Meet

Hometown Glory

There’s something vaguely anachronistic about Shane Terry’s Instagram page, @shaneterryfoto. Scrolling through the Toronto-based photographer’s feed is like peering into a photo album from a family holiday of your childhood, replete with the warm grain of 35mm film and flat planes of high-saturation colour.

Shane, who holds a BA in English from the University of Toronto, is a master of suggestion: in one photo, yellow-tinted lights glow warmly through a bay of windows; in another, netting is strung, improbably, between the lock of a front door and an object out of frame. People scarcely appear in Shane’s images, and when they do it is only from a distance, or with their backs turned, populating the landscape like motion-blur figures in an architectural render.

In the days of hero-image architectural representation, Shane’s work is endearingly, almost determinedly banal. A favoured subject is his hometown of Smiths Falls in Ontario, a blue-collar, working class town that has since been outmoded by globalisation. “The town is in rough shape,” Shane says, “and I feel compelled to photograph as much of it as I can.” The resulting images demonstrate Shane’s knack for finding the intrigue in the quotidian, be this in the form of material selection, colour palettes or composition. The emptiness of the streets and spaces conjures feelings of loss and hope in equal measures, alternately suggesting a recent departure and imminent return of the town’s occupants.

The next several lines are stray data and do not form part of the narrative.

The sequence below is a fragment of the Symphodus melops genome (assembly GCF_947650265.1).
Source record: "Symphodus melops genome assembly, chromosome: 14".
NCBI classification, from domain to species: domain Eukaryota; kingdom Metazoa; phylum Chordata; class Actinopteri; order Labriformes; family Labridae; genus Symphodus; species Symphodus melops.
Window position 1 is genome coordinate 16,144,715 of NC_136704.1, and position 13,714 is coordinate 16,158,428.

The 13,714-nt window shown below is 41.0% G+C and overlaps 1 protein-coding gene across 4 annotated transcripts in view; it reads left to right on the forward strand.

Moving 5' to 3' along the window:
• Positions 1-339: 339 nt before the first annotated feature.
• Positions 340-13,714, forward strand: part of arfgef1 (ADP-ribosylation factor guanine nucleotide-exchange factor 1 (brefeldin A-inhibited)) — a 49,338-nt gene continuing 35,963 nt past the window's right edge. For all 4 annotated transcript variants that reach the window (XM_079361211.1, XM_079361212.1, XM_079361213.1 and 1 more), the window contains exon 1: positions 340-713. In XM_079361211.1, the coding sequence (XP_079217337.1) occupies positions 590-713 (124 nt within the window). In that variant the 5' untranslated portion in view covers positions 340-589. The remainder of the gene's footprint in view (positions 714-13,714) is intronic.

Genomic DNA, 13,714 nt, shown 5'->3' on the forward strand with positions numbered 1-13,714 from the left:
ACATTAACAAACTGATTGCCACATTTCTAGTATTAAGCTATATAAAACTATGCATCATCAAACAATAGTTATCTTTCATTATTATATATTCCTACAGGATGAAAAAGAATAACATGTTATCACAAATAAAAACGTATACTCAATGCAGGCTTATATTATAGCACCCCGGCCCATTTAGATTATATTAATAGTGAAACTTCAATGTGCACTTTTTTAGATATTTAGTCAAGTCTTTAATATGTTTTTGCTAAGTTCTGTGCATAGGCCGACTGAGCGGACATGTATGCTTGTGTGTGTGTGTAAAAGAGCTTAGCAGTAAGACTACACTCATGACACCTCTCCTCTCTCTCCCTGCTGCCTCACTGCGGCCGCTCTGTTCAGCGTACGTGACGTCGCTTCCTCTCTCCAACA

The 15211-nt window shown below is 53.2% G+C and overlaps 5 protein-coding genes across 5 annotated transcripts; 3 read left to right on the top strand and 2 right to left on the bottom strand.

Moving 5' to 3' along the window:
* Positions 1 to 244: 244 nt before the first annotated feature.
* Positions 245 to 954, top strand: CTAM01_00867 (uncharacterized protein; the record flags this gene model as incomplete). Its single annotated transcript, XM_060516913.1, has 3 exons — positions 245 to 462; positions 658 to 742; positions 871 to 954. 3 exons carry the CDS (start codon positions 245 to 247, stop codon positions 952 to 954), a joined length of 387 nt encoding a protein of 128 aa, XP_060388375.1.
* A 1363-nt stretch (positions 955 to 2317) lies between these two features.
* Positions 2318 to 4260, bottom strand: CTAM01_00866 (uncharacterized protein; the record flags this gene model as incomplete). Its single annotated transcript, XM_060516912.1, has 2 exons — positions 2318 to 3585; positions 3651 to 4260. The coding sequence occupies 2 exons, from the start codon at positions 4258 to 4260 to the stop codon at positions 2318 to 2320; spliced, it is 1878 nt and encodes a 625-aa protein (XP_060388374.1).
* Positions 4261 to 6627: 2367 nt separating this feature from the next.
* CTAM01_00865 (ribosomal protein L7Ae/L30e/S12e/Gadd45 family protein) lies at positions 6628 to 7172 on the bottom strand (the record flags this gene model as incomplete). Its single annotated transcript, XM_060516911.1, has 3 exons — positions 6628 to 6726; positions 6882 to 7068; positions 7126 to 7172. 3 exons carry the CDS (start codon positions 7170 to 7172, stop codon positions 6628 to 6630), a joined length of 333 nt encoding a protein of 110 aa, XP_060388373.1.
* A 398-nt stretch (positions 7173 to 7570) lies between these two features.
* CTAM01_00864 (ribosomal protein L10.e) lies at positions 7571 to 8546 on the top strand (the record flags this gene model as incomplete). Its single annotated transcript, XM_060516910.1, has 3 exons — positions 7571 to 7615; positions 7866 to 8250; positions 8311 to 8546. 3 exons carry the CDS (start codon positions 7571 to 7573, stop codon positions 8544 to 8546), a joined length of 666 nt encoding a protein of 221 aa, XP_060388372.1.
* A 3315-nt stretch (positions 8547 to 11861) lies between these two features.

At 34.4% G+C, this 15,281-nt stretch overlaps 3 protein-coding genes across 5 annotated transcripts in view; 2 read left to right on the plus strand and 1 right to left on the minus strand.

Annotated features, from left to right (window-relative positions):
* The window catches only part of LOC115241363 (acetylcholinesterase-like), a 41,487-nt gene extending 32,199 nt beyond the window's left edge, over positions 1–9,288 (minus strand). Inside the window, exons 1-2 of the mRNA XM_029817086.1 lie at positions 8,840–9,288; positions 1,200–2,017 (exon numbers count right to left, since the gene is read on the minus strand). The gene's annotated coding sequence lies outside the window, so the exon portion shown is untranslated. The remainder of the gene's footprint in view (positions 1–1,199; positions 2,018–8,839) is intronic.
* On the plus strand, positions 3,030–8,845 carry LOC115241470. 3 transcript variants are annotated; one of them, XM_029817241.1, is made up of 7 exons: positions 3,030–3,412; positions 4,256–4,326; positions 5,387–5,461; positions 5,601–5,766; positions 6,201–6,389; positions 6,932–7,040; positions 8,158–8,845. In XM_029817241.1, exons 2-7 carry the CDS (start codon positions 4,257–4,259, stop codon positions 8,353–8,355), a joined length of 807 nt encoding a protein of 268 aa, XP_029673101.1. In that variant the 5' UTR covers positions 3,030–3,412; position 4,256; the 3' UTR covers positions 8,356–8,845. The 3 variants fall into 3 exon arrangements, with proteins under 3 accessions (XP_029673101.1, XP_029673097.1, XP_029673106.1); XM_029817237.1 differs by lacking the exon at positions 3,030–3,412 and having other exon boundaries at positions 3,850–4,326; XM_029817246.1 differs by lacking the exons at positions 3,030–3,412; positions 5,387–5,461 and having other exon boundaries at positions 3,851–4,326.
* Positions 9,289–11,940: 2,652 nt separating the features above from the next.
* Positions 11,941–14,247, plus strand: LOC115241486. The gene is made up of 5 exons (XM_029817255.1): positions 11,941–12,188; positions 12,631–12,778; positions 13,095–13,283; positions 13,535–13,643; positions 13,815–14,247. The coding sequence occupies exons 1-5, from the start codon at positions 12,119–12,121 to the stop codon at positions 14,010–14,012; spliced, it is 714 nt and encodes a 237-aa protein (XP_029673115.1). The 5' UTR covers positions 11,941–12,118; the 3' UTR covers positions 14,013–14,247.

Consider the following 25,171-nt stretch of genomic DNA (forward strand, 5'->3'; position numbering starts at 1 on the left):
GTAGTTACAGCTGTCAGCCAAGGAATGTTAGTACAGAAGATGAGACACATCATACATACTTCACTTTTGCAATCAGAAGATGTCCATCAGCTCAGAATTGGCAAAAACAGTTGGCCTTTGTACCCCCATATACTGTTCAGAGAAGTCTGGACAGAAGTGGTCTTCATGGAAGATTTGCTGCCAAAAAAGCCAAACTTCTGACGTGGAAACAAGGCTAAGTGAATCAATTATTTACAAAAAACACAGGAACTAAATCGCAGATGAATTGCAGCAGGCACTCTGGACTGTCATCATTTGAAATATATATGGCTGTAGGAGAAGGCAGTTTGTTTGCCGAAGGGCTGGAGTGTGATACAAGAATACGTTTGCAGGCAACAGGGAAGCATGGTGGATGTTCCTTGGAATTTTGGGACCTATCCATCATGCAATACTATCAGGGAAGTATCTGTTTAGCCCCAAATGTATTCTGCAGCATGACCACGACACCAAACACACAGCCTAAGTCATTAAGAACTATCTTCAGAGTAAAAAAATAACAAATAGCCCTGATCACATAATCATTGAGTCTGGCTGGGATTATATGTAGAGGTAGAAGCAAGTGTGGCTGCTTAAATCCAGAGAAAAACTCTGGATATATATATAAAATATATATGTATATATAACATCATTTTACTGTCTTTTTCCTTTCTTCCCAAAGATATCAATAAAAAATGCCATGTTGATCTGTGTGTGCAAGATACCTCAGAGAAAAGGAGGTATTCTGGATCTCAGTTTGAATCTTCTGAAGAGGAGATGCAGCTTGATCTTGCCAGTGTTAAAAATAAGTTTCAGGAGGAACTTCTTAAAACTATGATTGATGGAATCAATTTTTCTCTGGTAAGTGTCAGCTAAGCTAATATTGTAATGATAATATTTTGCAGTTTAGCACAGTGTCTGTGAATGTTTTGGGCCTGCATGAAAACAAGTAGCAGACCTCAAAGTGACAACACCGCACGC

Without the indicators of cars, clothing, or landmarks, Shane’s photographs could have been taken anywhere, at any time. The same approach which he captures his hometown is extended to other subject sites dotted through Toronto and Southern Ontario. Sparingly captioned with only the date of their capture, the strength of his images lies in their ability to tap into the universal memories of spaces that pervade across time and culture.

We all know the particular beauty of small towns passed through between major cities. We also know the feeling of arriving, drowsy, in their hometown at the end of the holiday, comforted by the familiar and deserted streets where the lights are on, and everyone is home. And if for any reason you can’t recall any of these, a peek at Shane’s photo feed will help you remember.


–All images courtesy of Shane Terry

–To see more of his work, click here